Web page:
Whitey Bulger’s Enablers Knew No Shame — Enter Naimovich

This is a continuation of my last post on Naimovich.  You’ll understand this best if you read that before continuing.on.

I asked three main questions at the end of that post.  First, was Judge Wolf wrong when he said Naimovich was convicted on charges of corruption?

The truth is that in the same court as Judge Wolf sits Naimovich was acquitted of the corruption charges by a jury.  As I said, once indicted a cop is on a downward spiral.  8 years after his death Naimovich’s name was still being wrongfully dragged through the mud.  Wolf didn’t bother to check the records in his own courthouse.  Correct answer ‘yes’.

I next asked would Flemmi disclose his longtime friend and informant when naming him wasn’t germane to his testimony.  It turned out within a year of Flemmi’s testimony the identity of his source in the state police was discovered.  It was a person identified as Eric, by Weeks and others, Richard Schneiderhan.  He grew up with and admired Flemmi.  He regularly received money for information.  Correct answer ‘no’.

My third question was rhetorical.  It should have been obvious that Flemmi’s source was still alive after Naimovich had died.  The investigators never seemed to have put two and two together.

Aside from the questions, you’ll note that in the prior post referred to above I said I would explain why the Naimovich matter gives an important insight into the FBI and the length it would go to protect Whitey.

Naimovich’s investigation began with the FBI.  The supervisor of Connolly’s organized crime unit and his buddy was James Ring.  (Weeks, Whitey’s right hand man, testified Bulger told him he had corrupted Ring with gifts.)  A plan was made to set him and Trooper Tom Foley up.  Foley’s boss, Captain Maitoli, told him to show Naimovich certain reports he had written about Danny Forte described by Foley as a leg breaker.  Up to that point Naimovich had nothing to do with that investigation.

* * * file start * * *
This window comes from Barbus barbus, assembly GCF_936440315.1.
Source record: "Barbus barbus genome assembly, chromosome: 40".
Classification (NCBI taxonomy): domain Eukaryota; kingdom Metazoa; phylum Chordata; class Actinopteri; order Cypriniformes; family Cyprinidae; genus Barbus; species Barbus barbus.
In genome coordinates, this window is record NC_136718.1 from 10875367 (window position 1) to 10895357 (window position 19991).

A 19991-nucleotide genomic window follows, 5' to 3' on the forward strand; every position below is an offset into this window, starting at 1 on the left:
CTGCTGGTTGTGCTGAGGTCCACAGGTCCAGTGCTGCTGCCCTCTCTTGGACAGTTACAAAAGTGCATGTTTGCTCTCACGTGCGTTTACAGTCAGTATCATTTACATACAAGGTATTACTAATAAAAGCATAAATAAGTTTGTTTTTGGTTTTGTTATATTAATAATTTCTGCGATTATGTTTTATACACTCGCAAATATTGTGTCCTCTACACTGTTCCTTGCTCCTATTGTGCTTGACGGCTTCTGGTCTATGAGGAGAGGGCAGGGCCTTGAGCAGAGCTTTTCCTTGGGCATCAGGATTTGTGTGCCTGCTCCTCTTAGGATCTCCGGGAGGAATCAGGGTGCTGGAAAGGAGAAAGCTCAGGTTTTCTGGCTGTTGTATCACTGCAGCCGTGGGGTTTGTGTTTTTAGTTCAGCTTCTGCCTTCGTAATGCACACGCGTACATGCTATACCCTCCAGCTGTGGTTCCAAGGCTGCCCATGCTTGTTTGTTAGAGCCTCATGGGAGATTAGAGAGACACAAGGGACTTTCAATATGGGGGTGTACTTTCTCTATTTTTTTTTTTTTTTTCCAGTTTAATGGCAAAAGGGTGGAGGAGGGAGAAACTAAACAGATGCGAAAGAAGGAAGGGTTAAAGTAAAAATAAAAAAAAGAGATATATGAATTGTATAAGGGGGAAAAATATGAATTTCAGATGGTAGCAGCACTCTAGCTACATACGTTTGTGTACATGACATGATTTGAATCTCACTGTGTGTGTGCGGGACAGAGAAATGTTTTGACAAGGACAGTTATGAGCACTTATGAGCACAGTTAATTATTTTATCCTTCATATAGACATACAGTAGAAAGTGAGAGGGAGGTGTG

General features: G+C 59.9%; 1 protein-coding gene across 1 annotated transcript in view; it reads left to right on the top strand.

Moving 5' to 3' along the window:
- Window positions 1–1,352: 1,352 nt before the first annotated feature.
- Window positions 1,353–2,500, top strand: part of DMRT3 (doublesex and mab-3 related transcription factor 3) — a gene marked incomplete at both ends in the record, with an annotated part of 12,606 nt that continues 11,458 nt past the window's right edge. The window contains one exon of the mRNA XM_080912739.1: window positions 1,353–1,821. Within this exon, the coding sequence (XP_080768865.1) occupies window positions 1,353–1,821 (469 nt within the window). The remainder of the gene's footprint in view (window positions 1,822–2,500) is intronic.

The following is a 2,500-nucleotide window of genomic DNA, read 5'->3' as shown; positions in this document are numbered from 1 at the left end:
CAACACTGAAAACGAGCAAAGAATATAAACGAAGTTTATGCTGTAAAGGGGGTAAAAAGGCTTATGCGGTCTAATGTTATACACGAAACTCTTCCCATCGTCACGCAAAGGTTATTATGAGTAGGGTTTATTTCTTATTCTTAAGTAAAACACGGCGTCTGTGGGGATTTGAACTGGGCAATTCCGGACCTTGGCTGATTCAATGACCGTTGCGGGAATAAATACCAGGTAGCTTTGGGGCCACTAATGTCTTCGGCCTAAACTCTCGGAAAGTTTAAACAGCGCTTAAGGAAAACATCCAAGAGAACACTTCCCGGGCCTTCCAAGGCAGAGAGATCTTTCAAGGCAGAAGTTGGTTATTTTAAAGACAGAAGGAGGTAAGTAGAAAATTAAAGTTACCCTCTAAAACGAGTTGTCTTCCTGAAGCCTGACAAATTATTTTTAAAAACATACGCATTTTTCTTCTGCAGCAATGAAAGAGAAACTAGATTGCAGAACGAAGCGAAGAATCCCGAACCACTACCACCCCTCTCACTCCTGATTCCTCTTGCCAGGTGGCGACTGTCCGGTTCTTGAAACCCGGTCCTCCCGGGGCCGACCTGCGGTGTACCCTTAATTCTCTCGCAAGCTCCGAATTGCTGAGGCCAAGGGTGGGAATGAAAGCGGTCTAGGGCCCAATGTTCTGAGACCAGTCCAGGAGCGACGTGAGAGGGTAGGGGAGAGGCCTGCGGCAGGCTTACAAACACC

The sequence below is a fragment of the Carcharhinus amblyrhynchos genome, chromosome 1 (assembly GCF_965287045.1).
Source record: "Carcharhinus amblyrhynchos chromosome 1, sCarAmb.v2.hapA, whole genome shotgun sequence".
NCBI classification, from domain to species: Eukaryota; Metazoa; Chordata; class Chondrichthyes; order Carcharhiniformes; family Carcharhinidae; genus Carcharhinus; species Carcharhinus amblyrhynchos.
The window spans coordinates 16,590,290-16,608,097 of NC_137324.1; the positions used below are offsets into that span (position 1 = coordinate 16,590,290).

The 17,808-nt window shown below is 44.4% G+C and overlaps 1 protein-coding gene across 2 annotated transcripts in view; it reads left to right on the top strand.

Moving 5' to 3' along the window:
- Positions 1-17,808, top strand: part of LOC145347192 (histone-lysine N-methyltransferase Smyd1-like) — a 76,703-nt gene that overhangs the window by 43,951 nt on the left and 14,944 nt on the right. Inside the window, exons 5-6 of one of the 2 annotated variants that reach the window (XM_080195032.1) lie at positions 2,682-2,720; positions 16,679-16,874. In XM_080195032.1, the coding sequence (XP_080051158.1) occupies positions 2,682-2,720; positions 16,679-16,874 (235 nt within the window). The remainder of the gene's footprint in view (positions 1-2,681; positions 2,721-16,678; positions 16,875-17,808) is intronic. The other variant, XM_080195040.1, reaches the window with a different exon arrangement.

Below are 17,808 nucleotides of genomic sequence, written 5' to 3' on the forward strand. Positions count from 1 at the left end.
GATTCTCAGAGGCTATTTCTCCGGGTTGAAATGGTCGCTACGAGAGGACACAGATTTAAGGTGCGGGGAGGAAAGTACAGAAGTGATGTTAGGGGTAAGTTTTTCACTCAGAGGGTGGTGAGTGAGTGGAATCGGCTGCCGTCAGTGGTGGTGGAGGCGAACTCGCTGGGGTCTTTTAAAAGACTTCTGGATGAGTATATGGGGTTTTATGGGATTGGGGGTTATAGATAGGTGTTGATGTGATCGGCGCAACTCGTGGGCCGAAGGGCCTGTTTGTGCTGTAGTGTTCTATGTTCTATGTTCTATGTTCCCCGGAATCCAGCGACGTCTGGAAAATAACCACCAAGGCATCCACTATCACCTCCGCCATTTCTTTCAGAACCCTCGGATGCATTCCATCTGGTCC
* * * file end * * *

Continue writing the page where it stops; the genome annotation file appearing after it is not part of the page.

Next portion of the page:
A short time after that Ring confronted Foley telling him that a Mafia leader Vinny Ferrara had information that mirrored what Foley wrote.  He was grilled on who else beside him had access to his reports since whoever did was a leak to the Mafia.  Foley said it was only FBI agent Nick Gianturco (who later admitted taking gifts from Whitey) and Naimovich.  Foley knew he didn’t release the information, Gianturco being an FBI agent was above suspicion so the leak had to be Naimovich.  Supervisor Ring (Whitey referred to him as “Pipe”) nodded knowingly, leaned back and puffed on his pipe as Foley snapped at the bait.

Naimovich was targeted.  Three months or so after investigating him  Foley started to doubt his actions.  He had found nothing to connect Naimovich to the leak to Vinny Ferrara.  The long and short of it was he asked Mattioli to set up a meeting with Ring to discuss this.

Ring came to the state police office and met with Matioli for a half hour while Foley sat outside.  He was then invited in.  Ring told him that shortly after they sicked him on Naimovich they discovered the leak.  It was a secretary in their office.  They took care of that matter in-house so the FBI would not be embarrassed.

In the interim they had caught one of Naimovich’s informants, a bookie by the name of McIntyre who they squeezed.  After the appropriate threats (you’ll go to jail forever. lose your house in Canton, lose your vacation home on the Cape. lose your Cadillac and money)  he told them he had paid Naimovich some cash over the prior few years for information.    Using McIntyre’s evidence they continued to go after Naimovich.   As I said, after a jury heard it he was acquitted.

Ring, Gianturco and Connolly all close as bed bugs with Whitey let the state police chase after Naimovich for months after the basis for the pursuit had collapsed.  It should be mentioned that the state troopers chasing Naimovich were supposed to be working on a wiretap I was doing chasing top organized crime people.  The FBI again cleverly managed to adversely impact another state police investigation into organized crime.

There were three reasons why these FBI guys wanted to get Naimovich.  First, Naimovich had been a thorn in the side of Whitey for years.  Second, he was in the process at the time they went after him of bugging and wiretapping the leaders of two organized crime gambling groups, Abe Sarkis and Mel Berger.  Finally, they gave cover to and took the heat off Flemmi’s real source in the state police, Eric.   This allowed Flemmi years later to point the finger at Naimovich.

These FBI agents had no problem trying to send a state trooper away to prison on trumped up charges for up to twenty years to protect Whitey and Stevie Flemmi.  I suppose one shouldn’t be surprised when you hear what Connolly said which I will tell you this Friday.